Comparison of recombinant cathepsins L1, L2, and L5 as ELISA targets for serodiagnosis of bovine and ovine fascioliasis
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Infections caused by Fasciola hepatica are of great importance in the veterinary field, as they cause important economic losses to livestock producers. Serodiagnostic methods, typically ELISA (with either native or recombinant antigens), are often used for early diagnosis. The use of native antigens, as in the MM3-SERO ELISA (commercialized as BIO K 211, BIO-X Diagnostics), continues to be beneficial in terms of sensitivity and specificity; however, there is interest in developing ELISA tests based on recombinant antigens to avoid the need to culture parasites. Of the antigens secreted by adult flukes, recombinant procathepsin L1 (rFhpCL1) is the most commonly tested in ELISA to date. However, although adult flukes produce three different clades of CLs (FhCL1, FhCL2, and FhCL5), to our knowledge, the diagnostic value of recombinant FhCL2 and FhCL5 has not yet been investigated. In the present study, we developed and tested three indirect ELISAs using rFhpCL1, rFhpCL2, and rFhpCL5 and evaluated their recognition by sera from sheep and cattle naturally infected with F. hepatica. Although the overall antibody response to these three rFhpCLs was similar, some animals displayed preferential recognition for particular rFhpCLs. Moreover, for cattle sera, the highest sensitivity was obtained using rFhpCL2 (97%), being equal for both rFhpCL1 and rFhpCL5 (87.9%), after adjusting cut-offs for maximum specificity. By contrast, for sheep sera, the sensitivity was 100% for the three rFhpCLs. Finally, the presence of truncated and/or partially unfolded molecules in antigen preparations is postulated as a possible source of cross-reactivity.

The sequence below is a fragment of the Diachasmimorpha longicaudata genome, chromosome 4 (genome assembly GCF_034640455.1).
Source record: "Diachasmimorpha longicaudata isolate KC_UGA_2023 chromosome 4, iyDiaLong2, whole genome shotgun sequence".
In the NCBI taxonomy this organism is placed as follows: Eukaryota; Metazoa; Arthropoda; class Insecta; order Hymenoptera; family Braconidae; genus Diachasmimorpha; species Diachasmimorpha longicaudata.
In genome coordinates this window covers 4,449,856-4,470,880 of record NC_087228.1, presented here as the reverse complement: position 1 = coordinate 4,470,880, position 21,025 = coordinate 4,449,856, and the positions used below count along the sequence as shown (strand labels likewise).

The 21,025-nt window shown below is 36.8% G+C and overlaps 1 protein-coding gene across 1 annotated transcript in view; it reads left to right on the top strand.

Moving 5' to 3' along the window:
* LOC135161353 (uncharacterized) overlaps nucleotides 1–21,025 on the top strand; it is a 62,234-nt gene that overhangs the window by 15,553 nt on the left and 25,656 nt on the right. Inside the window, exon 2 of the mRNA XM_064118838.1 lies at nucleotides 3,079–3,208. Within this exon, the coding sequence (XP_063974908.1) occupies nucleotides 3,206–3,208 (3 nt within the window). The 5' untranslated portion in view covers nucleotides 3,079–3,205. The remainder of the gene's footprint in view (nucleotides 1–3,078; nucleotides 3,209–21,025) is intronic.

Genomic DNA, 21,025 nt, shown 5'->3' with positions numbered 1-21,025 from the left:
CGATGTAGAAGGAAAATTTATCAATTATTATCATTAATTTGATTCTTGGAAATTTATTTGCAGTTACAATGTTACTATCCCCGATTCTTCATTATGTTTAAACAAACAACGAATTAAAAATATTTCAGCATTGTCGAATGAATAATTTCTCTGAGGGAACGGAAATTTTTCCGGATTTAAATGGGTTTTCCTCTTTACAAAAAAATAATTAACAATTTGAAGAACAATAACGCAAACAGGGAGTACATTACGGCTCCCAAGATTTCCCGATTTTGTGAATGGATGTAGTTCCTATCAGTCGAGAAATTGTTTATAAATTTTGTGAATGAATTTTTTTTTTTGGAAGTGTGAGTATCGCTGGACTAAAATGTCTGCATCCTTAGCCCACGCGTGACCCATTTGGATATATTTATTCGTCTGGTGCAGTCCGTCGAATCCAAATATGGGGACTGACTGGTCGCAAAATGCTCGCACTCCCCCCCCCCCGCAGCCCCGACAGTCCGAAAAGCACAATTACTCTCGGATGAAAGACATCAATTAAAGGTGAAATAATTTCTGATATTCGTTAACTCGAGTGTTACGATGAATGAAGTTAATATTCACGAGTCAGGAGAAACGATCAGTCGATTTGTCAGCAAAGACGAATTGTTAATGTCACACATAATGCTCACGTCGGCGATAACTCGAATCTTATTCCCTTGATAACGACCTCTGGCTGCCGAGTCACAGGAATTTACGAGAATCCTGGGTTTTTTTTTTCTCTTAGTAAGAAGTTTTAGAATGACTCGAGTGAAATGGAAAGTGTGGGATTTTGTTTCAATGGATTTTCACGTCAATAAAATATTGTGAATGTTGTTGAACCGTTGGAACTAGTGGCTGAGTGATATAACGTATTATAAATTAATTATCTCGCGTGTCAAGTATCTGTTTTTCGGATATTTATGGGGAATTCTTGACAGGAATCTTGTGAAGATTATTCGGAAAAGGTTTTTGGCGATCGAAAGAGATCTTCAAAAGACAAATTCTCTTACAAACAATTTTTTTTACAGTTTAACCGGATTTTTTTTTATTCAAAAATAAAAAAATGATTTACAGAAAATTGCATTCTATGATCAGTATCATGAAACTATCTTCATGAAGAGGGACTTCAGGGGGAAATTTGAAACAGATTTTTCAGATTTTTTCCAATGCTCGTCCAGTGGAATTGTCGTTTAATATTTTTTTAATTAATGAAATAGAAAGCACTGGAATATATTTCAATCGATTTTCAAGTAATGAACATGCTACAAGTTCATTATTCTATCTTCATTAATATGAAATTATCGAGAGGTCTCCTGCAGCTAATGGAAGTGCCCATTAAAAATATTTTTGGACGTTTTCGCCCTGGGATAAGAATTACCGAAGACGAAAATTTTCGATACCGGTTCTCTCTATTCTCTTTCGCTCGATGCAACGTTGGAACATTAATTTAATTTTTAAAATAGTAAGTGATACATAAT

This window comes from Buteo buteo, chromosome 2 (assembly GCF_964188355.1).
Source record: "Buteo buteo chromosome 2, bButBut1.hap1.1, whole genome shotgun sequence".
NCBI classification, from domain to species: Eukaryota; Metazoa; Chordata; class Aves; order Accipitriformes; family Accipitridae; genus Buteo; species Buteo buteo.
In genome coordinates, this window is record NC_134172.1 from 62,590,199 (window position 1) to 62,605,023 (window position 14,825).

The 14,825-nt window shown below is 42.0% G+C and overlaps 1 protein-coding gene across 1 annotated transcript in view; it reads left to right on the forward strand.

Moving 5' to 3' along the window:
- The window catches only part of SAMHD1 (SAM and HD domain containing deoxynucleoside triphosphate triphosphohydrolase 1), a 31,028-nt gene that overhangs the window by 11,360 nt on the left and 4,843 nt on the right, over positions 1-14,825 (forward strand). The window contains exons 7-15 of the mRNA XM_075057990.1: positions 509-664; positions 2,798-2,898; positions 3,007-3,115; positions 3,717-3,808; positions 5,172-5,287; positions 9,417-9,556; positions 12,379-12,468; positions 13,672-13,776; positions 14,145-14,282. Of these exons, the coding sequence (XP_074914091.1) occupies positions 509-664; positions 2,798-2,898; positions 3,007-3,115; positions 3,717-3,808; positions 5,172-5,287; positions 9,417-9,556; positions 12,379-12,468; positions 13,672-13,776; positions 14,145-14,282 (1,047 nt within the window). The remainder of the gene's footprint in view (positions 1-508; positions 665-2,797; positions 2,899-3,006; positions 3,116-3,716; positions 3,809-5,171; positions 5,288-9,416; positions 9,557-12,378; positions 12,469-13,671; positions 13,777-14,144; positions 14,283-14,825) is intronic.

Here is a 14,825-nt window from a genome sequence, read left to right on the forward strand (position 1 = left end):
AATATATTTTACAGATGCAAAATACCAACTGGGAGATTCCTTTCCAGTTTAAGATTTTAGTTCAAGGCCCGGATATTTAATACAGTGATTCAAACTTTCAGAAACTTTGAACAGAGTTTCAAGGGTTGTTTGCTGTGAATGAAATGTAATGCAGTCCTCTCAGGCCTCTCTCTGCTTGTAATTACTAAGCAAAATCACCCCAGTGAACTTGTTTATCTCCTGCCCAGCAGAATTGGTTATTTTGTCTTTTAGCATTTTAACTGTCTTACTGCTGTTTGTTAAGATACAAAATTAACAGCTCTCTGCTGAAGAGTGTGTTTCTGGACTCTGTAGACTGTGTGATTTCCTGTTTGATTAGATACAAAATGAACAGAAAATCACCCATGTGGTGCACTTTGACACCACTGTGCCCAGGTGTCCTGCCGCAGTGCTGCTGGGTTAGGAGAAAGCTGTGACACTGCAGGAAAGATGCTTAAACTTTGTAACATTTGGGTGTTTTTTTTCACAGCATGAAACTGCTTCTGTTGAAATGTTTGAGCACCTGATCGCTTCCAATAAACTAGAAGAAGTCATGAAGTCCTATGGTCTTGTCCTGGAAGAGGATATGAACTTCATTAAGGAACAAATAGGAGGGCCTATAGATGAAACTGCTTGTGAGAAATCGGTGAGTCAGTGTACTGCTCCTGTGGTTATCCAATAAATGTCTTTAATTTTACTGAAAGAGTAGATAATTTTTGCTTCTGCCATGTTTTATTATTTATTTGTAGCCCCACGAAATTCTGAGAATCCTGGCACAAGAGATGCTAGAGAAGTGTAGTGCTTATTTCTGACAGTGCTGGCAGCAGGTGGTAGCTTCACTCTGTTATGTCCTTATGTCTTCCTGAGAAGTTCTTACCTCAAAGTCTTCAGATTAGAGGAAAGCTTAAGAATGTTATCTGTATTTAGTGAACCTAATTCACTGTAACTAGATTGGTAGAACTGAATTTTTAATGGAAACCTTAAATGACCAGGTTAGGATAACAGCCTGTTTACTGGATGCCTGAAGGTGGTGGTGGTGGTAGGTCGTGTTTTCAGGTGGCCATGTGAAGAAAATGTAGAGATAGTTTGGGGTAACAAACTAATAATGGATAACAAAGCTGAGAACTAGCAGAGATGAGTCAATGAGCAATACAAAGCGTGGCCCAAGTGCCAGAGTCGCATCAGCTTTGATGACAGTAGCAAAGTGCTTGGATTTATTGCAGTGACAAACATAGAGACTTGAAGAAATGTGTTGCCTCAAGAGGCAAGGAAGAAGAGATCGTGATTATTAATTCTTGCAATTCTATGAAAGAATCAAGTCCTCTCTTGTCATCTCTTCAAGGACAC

KeywordsCathepsin Fasciola hepatica Fascioliasis ELISA Cross-reactivity Serodiagnosis
Compliance with ethical standards
Blood and fecal samples were collected from naturally infected sheep and cattle by veterinarians from the “Centro de Investigaciones Agrarias de Mabegondo” (INGACAL, A Coruña, Spain). The samples were collected either during routine control and treatment of herds (sheep) or in the slaughterhouse (cattle). All procedures were carried out in strict accordance with Spanish and EU legislation (Law 32/2007, R.D. 53/2013, and Council Directive 2010/63/EU).
Conflict of interests
The authors declare that they have no competing interests.
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